Rarely does one walk out of a court hearing feeling happy and hopeful about humanity, even though some of the members of said humanity have broken the law.
But Albuquerque Metro Court’s special court for homeless people is full of kumbaya moments. Here, tears, albeit happy ones, flow and onlookers smile. The judge hugs defendants, shakes their hands, trades jokes. Defense attorneys and prosecutors alike appear gleefully conciliatory.
Here, the charges against the defendant are never mentioned. The focus, attorneys say, is not on what the defendant did bad but what the defendant is doing to be good.
It’s as if Lady Justice traded in her blindfold for rose-colored glasses.
“It’s nice, isn’t it?” asks Naomi Salazar, a private attorney who along with attorneys Marcie Neville and Cynthia Payne volunteer their time to represent defendants at homeless court, held on the third Wednesday of each month. “It’s a very different experience than regular court, and many times this is the first time a person in authority has been so encouraging to the defendant. It’s very humbling and very rewarding to be able to work on these cases.”
Salazar invited me to sit in on a homeless court session last month, and it was, as she said, very different.
For one, court is held at St. Martin’s Hospitality Center, a day shelter and service provider for Albuquerque’s homeless population. Although the center is only three blocks north of Metro Court, it feels a world away for homeless defendants, who advocates say are more likely to show up for court on safe turf free from clothing and hygiene concerns and the fear of fines and being locked up.
“Our population struggles to survive, and something like a court hearing is even more intimidating to them than to others,” said Karen Navarro, client advocate at St. Martin’s. “Having the court here means clients are more likely to show up for court.”
Eliminating repeated no-shows for costly court dates and warrants is part of the reason homeless court was instituted in Albuquerque in 2002 by Metro Court Judge Victoria Grant – the second city to do so since the inaugural homeless court began in 1989 in San Diego.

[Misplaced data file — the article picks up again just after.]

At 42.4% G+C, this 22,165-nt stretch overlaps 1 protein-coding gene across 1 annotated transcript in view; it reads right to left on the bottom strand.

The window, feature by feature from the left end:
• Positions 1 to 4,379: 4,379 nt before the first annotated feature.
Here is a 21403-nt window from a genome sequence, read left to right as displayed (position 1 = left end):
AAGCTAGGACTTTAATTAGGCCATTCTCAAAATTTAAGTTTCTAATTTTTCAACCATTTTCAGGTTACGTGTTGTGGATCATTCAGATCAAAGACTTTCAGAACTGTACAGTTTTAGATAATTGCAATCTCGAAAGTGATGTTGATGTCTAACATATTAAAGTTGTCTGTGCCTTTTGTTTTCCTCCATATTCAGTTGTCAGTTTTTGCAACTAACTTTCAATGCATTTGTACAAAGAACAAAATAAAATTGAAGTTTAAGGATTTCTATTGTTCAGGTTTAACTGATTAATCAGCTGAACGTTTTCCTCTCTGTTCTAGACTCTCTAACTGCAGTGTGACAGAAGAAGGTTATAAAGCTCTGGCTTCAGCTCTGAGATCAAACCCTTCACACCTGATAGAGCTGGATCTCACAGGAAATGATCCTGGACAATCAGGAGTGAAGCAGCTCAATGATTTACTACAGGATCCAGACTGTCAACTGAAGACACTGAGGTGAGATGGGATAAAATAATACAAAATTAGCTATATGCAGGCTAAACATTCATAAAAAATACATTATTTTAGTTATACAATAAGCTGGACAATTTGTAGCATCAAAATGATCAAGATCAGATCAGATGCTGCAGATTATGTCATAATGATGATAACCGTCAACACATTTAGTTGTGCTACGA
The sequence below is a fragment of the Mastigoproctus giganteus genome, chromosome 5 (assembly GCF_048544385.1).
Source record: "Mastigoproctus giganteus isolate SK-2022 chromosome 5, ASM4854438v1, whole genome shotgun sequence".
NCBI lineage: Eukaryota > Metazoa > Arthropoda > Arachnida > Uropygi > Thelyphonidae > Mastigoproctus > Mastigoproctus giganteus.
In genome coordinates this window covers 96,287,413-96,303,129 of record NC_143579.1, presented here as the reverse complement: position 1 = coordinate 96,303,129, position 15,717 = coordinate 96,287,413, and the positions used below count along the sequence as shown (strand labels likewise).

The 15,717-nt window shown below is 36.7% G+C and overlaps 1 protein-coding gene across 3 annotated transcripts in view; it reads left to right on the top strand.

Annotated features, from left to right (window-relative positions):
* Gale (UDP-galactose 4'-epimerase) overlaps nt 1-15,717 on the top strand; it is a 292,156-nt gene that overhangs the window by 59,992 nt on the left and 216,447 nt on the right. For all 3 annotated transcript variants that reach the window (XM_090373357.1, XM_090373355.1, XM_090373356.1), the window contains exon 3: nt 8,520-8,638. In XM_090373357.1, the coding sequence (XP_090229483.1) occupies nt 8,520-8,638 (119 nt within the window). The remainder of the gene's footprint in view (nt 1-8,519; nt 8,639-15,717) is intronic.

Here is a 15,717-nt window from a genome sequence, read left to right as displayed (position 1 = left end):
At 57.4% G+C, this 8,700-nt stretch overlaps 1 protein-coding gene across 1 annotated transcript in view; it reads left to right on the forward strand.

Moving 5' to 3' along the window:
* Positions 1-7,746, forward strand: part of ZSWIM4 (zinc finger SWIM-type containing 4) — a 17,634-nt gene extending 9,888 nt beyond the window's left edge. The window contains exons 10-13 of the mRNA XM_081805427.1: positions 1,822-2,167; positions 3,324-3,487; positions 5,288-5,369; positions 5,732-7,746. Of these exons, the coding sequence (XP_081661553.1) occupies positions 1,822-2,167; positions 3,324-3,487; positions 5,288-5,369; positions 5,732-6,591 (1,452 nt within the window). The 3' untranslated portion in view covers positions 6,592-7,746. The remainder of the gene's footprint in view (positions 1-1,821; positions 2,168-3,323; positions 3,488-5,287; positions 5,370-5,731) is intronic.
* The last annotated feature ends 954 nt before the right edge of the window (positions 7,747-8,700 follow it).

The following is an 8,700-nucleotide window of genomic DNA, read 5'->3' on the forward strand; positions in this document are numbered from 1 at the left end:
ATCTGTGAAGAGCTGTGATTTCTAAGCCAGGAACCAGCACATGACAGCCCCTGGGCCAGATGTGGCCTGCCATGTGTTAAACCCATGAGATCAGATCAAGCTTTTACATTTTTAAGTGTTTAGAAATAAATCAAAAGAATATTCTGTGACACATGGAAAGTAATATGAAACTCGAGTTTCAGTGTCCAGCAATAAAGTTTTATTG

“Homeless court is considered a diversion court,” Salazar said. “It is more focused on what the defendant has done since the date of offense.”
Defendants are given the opportunity to tell the court how they came to be homeless, their pain and their shame and what they are trying to do to get better – all of which sounds more like a therapy session than testimony.
Theresa Becerra, whose charge of shoplifting has gone unresolved since November 2012, told the judge her life bottomed out after the death of her husband of 32 years. That left her alone, penniless, homeless and suffering from post-traumatic stress disorder, depression and anxiety. Recently, though, she said, she had begun treatment at Healthcare for the Homeless. She was finding her way back through her art. She had found a new man – her “medicine,” she said – and had moved into a motel.
“I just want to get my life back on track,” she told Metro Court Judge Henry Alaniz, who presides over homeless court. “It was a hard lesson.”
Prosecutor Taryn Kaselonis was convinced.
“It sounds like you’ve had a hard life,” she said. “We move to dismiss.”
Not every homeless person is right for homeless court. Most aren’t. The charges heard by the court are nonviolent misdemeanors – the so-called “quality of life” offenses such as criminal trespass, public nuisance, shoplifting and drinking in public. Cases not eligible for homeless court includes felonies, domestic violence and DWIs.
Candidates must also be referred by a community agency such as St. Martin’s, be active in some form of treatment and be able to show that they are well on their way out of homelessness. Which is to say that homeless court is largely for the homeless who are not homeless.
Perhaps that is why although dozens of homeless people languish in the Metropolitan Detention Center unable to post bail or pay fines for minor infractions – including, in one notable case, littering – only four defendants were on the April docket.
In the past nine months, 56 cases were transferred to homeless court. Of those, 36 cases were successfully resolved, or about four a month. That monthly figure is down from 2005 when the average number of successful homeless court cases was about six or seven per month.
“It is unfortunate that we aren’t hearing more cases,” Alaniz said.
Robert Padilla, Metro Court interim CEO, said the judge has asked court staff to develop procedures to identify appropriate candidates upon arrest rather than wait for agencies to refer clients.
At April’s session, Alaniz dismissed the charges and quashed the warrants for all four defendants, sending them on their way, which, hopefully, is not back to the streets and back on the carousel of crime.
With their court cases out of the way, each defendant was eligible to pursue housing options, education, even a deaconship that their pending criminal charges had precluded.
When new procedures are in place, perhaps many more eligible clients, now lost either in jail or on the streets, will be served.
UpFront is a daily front-page news and opinion column. Comment directly to Joline at 823-3603, firstname.lastname@example.org or follow her on Twitter @jolinegkg. Go to abqjournal.com/letters/new to submit a letter to the editor.